The inaugural New Zealand Wars commemorations started with the raising of the flag and a prayer on Maiki Hill early this morning.
Then a procession lead by tira taua warriors walked through the streets of Russell, stopping at the local RSA to paid tribute to soldiers who fought in world wars.
Wreaths were laid by government, military and local community representatives on the memorial stone outside Christ Church.
After which the hundreds of guest were welcomed on to Haratu Marae by a haka powhiri of over 100 warriors and kaihaka.
Following the official powhiri, Kelvin Davis, Minister of Māori Crown Relations and Willie Jackson, Minister of Employment spoke on behalf of the government.
Mr Jackson talked about how important these commemorations were to the nation and also paid tribute to Sir Peter Sharples and Te Ururoa Flavell who helped establish the national day of commemoration of the New Zealand wars.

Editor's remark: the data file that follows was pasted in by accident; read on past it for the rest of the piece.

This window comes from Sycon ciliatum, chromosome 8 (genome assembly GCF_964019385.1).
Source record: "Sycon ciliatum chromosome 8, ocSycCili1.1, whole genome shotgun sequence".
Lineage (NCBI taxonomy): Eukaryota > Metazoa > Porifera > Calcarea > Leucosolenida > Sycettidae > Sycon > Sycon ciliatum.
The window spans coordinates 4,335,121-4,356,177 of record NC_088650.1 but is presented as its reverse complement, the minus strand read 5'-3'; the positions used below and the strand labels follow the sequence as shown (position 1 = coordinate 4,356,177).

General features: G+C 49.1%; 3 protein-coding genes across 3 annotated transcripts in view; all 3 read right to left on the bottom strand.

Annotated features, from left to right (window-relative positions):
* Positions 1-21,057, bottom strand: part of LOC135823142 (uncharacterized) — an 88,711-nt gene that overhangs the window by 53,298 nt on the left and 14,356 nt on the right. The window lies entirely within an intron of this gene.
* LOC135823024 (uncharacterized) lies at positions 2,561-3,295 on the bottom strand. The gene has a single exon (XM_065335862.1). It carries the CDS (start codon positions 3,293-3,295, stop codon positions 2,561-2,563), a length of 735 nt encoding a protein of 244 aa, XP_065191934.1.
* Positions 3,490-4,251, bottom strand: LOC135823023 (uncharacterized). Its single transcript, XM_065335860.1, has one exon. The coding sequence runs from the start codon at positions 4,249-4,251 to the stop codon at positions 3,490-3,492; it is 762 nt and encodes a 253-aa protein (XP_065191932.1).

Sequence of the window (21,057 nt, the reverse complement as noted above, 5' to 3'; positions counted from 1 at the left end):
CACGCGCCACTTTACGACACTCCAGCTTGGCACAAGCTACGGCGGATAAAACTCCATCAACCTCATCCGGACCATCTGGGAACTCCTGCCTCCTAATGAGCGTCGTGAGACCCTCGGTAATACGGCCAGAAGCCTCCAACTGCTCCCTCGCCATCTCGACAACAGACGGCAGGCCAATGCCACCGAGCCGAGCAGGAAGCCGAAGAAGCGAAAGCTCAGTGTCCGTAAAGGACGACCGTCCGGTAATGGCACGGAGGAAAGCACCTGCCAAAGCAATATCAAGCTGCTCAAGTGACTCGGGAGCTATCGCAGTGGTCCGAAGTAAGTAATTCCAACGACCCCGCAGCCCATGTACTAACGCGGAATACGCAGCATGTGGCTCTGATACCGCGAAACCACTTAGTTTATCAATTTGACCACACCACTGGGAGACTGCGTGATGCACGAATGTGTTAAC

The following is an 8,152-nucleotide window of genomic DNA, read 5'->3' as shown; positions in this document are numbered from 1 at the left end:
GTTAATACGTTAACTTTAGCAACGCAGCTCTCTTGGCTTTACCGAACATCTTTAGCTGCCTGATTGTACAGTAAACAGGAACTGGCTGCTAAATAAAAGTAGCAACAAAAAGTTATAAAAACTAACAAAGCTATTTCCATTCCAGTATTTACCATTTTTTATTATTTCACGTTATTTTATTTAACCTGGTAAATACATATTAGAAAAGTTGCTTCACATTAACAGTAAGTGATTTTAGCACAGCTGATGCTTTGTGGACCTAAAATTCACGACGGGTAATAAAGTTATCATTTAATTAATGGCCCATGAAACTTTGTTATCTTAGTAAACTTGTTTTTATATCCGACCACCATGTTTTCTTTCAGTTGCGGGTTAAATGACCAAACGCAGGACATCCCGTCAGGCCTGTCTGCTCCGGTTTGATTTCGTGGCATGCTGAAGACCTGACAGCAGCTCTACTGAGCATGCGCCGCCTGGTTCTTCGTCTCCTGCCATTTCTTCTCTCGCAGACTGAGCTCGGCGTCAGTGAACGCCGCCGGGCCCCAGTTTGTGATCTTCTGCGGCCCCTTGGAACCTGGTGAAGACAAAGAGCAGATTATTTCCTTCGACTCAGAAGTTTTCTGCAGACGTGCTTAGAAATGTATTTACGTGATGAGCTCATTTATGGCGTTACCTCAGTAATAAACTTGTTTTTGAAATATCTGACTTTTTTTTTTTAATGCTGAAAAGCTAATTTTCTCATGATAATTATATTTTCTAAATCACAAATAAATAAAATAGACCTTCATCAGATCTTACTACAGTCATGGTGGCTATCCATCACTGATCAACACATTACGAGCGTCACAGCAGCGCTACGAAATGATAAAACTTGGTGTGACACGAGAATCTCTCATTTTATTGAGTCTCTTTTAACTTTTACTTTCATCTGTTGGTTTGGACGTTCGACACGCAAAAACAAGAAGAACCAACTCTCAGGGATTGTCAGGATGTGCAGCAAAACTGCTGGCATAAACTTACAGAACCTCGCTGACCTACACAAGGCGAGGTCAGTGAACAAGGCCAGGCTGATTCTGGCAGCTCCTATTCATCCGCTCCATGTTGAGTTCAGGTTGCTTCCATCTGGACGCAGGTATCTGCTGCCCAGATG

"Through the commemoration we gain a deeper understanding of the Northern War and the other wars that collectively shaped relationships between Māori and the Crown," he said.
"An important part of any relationship is that it is based on mutual understanding and respect for each other. In order to understand who we are as a nation it is vital that we recognise and learn about our past and the events that shaped who we are today."
Former students of Otorohanga College, Leah Bell and Waimarama Anderson, also spoke about the petition they presented to parliament in 2015 which was the final catalyst for the day of remembrance.
They said it was while they were on a school visit to the battle sites near there school which inspired them. They said they were saddened by the lack of knowledge about the battles and the people who died during those battles.
On 11 March 1845, a battle in Russell broke out between colonial troops and local Māori. Te Ruki Kawiti and his warriors confronted the troops who were protecting the flagstaff on Maiki Hill from being chopped down again.
Kawiti and his men were a distraction so Hone Heke could attack the flag pole once more to send a message that local Māori were unhappy with the colonials after signing the Treaty of Waitangi.